Having resisted pressure from within his party on a number of occasions to go to the country during previous gaps in the tortured Brexit process, Varadkar said a “window of opportunity” had opened to “have a new government in place before the next European Council meeting in March with a strong mandate” for the negotiations on the future trade agreement between the EU and UK.

One in 15 cars taking NCT unsafe to drive on public roads

One in 15 cars taking NCT unsafe to drive on public roads

One in every 15 cars submitted for the national car test last year were found to be dangerously defective and unsafe to be driven on public roads.

Figures published by the Road Safety Authority (RSA) show more than 92,000 vehicles examined at NCT test centres during 2019 were found to be in an unroadworthy condition.

A total of 92,523 cars were classified as “fail dangerous”.

They represent 6.6 per cent of almost 1.4 million cars tested at 47 test centres nationwide last year.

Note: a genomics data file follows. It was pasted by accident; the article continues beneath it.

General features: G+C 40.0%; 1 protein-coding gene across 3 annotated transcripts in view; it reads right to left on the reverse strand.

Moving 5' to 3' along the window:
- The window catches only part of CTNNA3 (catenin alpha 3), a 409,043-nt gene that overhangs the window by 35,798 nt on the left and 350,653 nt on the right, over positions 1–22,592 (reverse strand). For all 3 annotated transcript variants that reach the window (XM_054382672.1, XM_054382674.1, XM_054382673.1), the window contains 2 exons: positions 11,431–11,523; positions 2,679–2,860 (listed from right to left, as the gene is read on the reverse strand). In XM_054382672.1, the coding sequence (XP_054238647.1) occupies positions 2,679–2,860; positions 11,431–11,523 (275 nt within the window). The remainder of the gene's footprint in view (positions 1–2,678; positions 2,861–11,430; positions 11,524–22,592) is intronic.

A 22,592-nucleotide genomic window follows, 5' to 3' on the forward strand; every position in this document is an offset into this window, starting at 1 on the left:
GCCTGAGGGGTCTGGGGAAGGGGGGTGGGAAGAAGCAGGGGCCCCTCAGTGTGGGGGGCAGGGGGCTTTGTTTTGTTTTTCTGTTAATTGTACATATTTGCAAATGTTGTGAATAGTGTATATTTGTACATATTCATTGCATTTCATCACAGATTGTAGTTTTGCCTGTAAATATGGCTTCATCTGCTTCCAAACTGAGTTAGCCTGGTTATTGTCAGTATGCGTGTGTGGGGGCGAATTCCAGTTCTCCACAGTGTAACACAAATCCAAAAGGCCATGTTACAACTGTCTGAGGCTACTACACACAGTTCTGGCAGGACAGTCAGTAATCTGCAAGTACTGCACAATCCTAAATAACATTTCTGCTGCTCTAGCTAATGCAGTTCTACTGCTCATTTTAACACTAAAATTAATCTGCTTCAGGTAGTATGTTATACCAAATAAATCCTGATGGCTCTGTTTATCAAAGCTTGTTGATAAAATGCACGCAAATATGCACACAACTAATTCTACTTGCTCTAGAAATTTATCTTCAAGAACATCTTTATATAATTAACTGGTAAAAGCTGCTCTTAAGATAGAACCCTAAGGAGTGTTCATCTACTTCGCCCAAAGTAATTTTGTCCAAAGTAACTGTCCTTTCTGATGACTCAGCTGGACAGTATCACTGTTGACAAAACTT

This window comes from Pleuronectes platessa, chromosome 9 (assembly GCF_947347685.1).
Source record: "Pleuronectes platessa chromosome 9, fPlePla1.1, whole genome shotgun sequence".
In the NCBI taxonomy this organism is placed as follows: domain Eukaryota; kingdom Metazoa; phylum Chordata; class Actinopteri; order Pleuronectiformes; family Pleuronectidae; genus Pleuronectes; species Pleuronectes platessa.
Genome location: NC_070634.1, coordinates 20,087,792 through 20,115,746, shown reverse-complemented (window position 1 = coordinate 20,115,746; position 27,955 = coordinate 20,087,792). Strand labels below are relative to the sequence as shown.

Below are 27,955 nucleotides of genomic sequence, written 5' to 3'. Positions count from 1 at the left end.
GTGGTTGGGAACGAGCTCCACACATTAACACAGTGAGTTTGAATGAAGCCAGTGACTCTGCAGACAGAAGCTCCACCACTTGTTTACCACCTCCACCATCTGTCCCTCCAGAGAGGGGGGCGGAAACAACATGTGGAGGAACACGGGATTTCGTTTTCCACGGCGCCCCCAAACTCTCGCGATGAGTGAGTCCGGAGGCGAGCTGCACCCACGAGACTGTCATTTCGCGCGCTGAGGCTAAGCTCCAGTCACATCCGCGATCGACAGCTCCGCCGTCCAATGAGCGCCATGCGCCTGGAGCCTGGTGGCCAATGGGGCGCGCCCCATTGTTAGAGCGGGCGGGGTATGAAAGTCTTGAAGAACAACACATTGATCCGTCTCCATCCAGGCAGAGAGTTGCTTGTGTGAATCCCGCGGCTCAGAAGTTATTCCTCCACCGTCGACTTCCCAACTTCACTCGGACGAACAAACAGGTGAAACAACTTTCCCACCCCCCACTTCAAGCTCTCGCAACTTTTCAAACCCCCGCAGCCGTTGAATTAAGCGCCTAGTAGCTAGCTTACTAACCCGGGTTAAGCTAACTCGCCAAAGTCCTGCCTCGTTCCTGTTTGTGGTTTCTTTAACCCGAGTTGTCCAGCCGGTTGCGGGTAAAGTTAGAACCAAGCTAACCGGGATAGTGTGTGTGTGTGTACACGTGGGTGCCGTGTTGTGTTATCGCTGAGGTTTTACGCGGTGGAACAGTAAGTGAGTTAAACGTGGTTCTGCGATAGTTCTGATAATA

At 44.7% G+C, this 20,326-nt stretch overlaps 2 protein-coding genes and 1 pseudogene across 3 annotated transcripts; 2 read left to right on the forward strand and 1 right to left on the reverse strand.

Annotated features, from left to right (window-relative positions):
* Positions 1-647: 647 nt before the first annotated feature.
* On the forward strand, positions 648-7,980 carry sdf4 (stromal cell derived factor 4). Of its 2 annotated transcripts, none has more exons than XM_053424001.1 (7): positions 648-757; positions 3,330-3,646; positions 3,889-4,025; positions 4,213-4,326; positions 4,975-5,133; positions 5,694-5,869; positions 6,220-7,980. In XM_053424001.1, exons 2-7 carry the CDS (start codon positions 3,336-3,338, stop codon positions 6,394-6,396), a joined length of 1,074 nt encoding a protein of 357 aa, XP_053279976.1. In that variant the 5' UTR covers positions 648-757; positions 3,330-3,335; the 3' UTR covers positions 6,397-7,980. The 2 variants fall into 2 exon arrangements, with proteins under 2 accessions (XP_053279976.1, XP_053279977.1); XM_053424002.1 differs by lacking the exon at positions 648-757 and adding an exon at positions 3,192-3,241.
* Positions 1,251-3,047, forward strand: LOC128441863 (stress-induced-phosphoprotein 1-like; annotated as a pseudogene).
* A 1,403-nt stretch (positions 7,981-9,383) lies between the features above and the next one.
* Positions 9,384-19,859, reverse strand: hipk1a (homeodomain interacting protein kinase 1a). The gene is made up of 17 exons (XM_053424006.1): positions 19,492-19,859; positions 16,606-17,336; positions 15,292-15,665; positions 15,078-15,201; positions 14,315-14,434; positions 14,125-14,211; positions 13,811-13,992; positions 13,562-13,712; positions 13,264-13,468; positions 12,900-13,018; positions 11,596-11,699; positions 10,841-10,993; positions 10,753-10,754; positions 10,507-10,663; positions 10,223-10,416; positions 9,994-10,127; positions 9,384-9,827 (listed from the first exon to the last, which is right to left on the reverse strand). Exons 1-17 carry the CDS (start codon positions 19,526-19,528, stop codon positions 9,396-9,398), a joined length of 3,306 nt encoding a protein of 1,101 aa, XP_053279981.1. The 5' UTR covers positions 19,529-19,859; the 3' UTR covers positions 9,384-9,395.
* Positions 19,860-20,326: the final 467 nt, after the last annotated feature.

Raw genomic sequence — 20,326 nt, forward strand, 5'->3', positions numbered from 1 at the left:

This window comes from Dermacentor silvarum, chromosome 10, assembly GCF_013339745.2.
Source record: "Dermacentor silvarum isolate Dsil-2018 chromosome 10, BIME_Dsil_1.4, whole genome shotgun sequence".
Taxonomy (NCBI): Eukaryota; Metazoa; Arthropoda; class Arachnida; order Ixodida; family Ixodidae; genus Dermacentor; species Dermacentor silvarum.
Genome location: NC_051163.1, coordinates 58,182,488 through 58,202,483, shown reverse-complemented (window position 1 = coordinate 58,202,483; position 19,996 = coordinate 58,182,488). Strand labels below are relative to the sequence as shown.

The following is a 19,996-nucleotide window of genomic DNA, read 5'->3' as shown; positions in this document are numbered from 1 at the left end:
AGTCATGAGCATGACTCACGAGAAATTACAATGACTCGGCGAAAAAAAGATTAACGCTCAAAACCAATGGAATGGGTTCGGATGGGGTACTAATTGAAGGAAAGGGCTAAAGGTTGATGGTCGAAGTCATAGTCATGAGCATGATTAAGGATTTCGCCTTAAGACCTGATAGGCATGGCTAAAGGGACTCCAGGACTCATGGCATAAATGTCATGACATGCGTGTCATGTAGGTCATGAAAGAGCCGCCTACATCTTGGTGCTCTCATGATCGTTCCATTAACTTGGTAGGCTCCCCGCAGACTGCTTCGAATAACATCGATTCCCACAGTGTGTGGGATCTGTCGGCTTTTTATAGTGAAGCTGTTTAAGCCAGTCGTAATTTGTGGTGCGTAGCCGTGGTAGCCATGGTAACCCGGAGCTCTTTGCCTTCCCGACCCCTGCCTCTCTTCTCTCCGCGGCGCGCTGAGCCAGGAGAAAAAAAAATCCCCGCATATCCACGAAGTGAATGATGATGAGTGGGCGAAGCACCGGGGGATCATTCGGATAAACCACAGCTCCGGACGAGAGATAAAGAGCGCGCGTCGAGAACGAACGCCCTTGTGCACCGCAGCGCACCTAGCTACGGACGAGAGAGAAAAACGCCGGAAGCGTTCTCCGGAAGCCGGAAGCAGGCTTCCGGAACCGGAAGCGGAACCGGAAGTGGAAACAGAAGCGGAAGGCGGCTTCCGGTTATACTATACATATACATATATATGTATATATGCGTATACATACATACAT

Although the vast majority subsequently obtained a NCT, a total of 2,791 vehicles were still found to be dangerously defective following a retest.

According to the RSA, tyres in poor condition and problems with brakes are the main reason why cars are deemed dangerous to drive on public roads.

An authority spokesperson said the large number of cars being classified as “fail dangerous” was not surprising.

As a result of the implementation of an EU directive on roadworthiness tests on motor vehicles since 2018, all defects are now classified as either minor, major or dangerous.

‘Still unaware’

“Many motorists are still unaware about the change in classification and there is a need to educate car owners that there are some problems which will have their vehicle deemed unsafe to drive on public roads and that they need to take the issue seriously,” the spokesperson said.

A recent survey by the RSA indicated that 40 per cent of all car owners used the NCT as a diagnostic tool for problems with their vehicles, which the RSA claims explains the higher failure rate for the initial test.

“People need to stop using the NCT to identify problems with their car. They should be getting it serviced regularly by a mechanic as it is a much more detailed examination. The NCT can never be a substitute for a full service,” said the RSA spokesperson.